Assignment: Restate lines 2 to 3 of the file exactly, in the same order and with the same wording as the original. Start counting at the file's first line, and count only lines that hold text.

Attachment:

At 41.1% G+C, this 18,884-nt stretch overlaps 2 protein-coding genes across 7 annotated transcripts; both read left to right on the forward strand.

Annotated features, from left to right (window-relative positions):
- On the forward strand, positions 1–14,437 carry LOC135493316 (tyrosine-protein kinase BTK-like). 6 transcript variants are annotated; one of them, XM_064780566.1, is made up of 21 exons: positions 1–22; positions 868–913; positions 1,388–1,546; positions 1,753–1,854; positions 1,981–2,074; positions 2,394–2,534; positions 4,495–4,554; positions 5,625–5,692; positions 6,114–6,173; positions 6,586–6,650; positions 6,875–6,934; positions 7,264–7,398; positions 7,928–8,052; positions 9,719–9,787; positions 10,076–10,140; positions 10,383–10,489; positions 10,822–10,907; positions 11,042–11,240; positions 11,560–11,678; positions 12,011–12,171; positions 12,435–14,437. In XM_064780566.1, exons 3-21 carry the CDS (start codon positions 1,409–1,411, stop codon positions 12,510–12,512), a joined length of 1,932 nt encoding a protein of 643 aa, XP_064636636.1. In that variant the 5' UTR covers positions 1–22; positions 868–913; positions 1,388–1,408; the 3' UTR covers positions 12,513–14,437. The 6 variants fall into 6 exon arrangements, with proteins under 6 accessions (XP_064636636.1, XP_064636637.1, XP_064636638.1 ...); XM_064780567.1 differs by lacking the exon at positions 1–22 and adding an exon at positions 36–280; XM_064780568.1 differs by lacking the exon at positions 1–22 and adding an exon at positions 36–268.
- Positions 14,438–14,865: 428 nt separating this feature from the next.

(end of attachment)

Annotated features, from left to right (window-relative positions):
- On the forward strand, positions 1–14,437 carry LOC135493316 (tyrosine-protein kinase BTK-like). 6 transcript variants are annotated; one of them, XM_064780566.1, is made up of 21 exons: positions 1–22; positions 868–913; positions 1,388–1,546; positions 1,753–1,854; positions 1,981–2,074; positions 2,394–2,534; positions 4,495–4,554; positions 5,625–5,692; positions 6,114–6,173; positions 6,586–6,650; positions 6,875–6,934; positions 7,264–7,398; positions 7,928–8,052; positions 9,719–9,787; positions 10,076–10,140; positions 10,383–10,489; positions 10,822–10,907; positions 11,042–11,240; positions 11,560–11,678; positions 12,011–12,171; positions 12,435–14,437. In XM_064780566.1, exons 3-21 carry the CDS (start codon positions 1,409–1,411, stop codon positions 12,510–12,512), a joined length of 1,932 nt encoding a protein of 643 aa, XP_064636636.1. In that variant the 5' UTR covers positions 1–22; positions 868–913; positions 1,388–1,408; the 3' UTR covers positions 12,513–14,437. The 6 variants fall into 6 exon arrangements, with proteins under 6 accessions (XP_064636636.1, XP_064636637.1, XP_064636638.1 ...); XM_064780567.1 differs by lacking the exon at positions 1–22 and adding an exon at positions 36–280; XM_064780568.1 differs by lacking the exon at positions 1–22 and adding an exon at positions 36–268.